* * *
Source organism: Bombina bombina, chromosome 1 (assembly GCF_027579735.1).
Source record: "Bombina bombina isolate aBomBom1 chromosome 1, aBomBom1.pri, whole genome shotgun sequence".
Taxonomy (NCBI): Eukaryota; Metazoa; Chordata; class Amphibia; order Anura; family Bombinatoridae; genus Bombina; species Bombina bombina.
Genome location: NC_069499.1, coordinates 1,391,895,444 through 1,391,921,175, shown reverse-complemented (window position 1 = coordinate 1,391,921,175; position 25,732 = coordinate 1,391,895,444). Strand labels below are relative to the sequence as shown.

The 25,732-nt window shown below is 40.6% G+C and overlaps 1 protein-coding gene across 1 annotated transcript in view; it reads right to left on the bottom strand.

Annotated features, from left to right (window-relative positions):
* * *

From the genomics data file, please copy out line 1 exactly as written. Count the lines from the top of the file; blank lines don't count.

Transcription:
Source organism: Bombina bombina, chromosome 1 (assembly GCF_027579735.1).